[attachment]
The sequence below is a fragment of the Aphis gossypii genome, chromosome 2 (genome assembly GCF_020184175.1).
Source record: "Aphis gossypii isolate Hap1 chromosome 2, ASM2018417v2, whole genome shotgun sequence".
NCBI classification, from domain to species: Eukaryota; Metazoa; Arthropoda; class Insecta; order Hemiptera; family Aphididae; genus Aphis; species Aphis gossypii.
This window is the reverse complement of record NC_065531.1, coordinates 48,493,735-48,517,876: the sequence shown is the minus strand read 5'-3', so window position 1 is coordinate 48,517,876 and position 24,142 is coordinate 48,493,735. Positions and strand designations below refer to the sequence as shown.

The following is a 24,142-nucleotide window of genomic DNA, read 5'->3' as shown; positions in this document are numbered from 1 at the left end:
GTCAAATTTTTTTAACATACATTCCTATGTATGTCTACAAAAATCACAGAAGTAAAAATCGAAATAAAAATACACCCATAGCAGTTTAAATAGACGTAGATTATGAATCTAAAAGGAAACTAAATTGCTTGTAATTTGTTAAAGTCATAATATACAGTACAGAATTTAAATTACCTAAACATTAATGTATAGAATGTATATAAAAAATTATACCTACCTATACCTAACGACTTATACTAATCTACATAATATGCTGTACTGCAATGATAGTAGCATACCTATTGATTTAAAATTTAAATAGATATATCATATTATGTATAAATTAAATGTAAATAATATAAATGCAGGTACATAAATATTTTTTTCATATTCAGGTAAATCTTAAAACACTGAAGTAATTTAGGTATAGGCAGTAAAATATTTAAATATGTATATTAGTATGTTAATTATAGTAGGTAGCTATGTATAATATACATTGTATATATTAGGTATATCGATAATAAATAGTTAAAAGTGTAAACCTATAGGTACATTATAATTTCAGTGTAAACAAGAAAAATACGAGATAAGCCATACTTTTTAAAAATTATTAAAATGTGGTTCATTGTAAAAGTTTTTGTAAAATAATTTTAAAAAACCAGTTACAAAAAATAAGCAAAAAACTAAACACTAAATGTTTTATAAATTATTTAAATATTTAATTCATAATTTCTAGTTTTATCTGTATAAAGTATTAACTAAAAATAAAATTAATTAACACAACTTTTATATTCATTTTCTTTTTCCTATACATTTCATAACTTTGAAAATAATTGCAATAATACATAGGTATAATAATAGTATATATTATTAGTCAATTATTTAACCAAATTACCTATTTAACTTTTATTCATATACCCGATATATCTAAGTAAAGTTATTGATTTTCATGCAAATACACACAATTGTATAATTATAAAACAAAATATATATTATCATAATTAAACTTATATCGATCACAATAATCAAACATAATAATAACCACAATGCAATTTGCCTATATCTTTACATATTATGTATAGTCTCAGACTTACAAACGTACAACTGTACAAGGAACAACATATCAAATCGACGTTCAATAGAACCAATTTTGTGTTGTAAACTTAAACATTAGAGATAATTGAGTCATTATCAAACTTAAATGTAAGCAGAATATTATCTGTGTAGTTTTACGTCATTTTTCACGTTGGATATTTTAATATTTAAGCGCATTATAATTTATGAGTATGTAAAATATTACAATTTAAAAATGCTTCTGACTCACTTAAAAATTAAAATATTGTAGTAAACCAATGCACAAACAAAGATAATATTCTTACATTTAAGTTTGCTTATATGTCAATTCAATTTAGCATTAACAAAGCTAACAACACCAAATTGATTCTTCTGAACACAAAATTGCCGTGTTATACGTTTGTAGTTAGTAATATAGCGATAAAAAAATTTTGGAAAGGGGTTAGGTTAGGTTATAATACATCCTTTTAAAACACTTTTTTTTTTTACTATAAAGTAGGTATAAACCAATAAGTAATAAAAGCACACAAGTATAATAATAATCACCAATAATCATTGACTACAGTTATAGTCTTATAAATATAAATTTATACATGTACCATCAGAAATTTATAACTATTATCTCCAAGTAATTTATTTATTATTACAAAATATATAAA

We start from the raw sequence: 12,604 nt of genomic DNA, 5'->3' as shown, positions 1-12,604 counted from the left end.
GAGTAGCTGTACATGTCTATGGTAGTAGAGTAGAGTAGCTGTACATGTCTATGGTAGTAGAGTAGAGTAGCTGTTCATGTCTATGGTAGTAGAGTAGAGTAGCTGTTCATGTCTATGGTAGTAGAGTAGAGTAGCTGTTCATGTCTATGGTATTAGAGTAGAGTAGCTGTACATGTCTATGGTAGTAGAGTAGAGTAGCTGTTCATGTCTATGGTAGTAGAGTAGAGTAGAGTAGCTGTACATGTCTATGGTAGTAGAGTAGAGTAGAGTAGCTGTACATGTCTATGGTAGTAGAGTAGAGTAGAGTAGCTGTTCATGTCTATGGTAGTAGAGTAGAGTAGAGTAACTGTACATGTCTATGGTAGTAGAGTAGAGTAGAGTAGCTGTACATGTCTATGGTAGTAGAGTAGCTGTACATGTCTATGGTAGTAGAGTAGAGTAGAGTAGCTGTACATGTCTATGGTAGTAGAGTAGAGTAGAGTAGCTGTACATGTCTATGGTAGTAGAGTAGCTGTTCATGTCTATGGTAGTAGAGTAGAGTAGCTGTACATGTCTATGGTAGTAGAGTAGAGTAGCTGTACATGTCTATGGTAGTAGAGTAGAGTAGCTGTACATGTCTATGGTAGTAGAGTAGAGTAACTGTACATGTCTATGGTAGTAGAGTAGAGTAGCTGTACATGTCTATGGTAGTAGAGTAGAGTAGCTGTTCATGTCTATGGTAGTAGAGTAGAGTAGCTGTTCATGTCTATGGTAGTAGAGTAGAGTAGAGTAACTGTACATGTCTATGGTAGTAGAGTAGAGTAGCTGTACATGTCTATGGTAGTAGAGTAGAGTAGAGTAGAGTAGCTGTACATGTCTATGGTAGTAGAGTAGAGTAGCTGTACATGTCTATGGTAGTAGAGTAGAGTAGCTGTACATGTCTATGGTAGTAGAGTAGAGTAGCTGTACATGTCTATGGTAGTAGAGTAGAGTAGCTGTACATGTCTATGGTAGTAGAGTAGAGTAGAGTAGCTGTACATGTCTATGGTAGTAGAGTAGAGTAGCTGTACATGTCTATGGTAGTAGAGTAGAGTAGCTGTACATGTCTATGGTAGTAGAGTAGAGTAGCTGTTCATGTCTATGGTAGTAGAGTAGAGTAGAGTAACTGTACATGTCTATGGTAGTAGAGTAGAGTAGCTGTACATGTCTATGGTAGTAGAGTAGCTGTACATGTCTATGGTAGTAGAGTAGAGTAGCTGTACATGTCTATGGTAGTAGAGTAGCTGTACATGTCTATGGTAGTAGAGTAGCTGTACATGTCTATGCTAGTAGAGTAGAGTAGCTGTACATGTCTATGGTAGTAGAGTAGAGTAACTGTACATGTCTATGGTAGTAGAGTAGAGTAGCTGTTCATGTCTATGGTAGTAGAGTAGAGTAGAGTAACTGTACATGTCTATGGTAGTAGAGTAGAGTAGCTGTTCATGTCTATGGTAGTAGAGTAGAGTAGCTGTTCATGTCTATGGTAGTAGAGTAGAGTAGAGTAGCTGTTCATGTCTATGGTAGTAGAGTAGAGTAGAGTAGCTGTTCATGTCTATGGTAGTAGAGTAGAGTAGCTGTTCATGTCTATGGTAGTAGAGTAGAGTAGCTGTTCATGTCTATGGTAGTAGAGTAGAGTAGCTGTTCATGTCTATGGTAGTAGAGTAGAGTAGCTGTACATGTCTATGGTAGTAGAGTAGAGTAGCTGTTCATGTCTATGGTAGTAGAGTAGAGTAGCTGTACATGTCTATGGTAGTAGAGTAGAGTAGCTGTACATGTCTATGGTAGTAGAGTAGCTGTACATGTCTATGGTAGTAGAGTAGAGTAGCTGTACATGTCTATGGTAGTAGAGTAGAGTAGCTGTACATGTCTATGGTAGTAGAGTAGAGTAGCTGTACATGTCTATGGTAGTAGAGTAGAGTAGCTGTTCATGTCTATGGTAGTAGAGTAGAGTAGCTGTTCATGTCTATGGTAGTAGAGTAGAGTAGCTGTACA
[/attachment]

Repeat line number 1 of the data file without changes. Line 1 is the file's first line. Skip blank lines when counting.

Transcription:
The sequence below is a fragment of the Aphis gossypii genome, chromosome 2 (genome assembly GCF_020184175.1).